"Everybody expected farming in Western Canada to be improving, but now we are going to have areas in the east that are off limits," Drogie said. If wet conditions in the eastern Prairies continue, producers will have to consider switching to shorter-season crop varieties, he said.

Grammar focus

Teacher presents the following text. Students fill in the blanks.

Complete these rules using the text

In the English language, there is no real future tense. There are several ways to talk about the future. We use will, going to, the present perfect and sometimes even the present simple to talk about the future.

We use ...................... for something in the future we have evidence for. We also use it if it is based on a commitment that was made earlier.

We use ...................... for something in the future we do not have evidence for or something we decide in the moment.

We use .......................... for a fixed appointment with somebody. This form is usually followed by a future time clause, i.e. 'next week', 'in a few months'.

Watch out! In clauses with "when" and "if", we use ........................ to talk about the future.

Sometimes we use the verb shall in stead of will, but it sounds very official and a bit old-fashioned.

Grammar focus answers

Here the teacher collects the answers open class.

Complete these rules using the text

In the English language, there is no real future tense. There are several ways to talk about the future. We use will, going to, the present perfect and sometimes even the present simple to talk about the future.

We use "going to" for something in the future we have evidence for. We also use it if it is based on a commitment that was made earlier.

We use "will" for something in the future we do not have evidence for or something we decide in the moment.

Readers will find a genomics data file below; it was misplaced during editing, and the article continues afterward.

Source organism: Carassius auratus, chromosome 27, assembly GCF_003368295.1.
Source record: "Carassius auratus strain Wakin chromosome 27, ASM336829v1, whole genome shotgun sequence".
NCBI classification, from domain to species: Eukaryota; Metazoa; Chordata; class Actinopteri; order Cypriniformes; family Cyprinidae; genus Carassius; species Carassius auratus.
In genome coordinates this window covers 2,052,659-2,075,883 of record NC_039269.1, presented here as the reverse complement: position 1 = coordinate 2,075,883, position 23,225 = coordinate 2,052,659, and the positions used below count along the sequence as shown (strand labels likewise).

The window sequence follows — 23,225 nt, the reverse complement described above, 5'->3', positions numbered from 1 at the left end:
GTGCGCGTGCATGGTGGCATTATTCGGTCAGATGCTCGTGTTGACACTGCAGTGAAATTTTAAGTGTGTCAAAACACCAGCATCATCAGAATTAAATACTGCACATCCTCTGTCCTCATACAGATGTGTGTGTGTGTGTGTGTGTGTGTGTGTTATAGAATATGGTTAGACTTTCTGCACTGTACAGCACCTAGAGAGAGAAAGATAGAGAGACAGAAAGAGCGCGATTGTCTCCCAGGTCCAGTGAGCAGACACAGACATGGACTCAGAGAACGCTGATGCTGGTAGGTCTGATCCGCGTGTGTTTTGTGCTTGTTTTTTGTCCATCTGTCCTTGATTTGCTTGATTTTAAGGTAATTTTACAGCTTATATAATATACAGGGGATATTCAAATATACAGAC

We use present continuous for a fixed appointment with somebody. This form is usually followed by a future time clause, i.e. 'next week', 'in a few months'.

Watch out! In clauses with "when" and "if", we use present simple to talk about the future.

Sometimes we use the verb shall in stead of will, but it sounds very official and a bit old-fashioned.

Extra

This is the moment when usually I ask my students for key words indicating specific future forms, like "probably will" and "definitely going to". Ideally these are in the text I used to introduce this lesson.

First exercise

Ex 1. Complete the dialogue. Use the words between brackets. Put the verbs in the correct future form.

O. Robert says he............................ (study in Ecuador) next year.

X. Oh yes, well that ...................................(definitely happen), NOT!

O. Why are you saying that? Don't you think he .............................. (succeed)?

X. Robert is a drunk. He hasn't been able to get anything done in the past years. This plan.............................. (fail), again. Mark my words.

O. Well, I think you shouldn't be so negative about him. He sounded really serious about it. I think he ........................ (manage).

X. Well, I don't. But tell him I wish him well when you ......................(meet) him. My cynicism .......................... (only discourage him). And I want him to finally get off his arse.

O. Ok, I ........................... (tell) him you wish him well. In fact, I ....................................(meet) him tonight.

X. In the students' bar, I presume?

O. Ehm, yes. How did you know?

Second exercise

Students write five sentences using the different future forms.

Homework

See also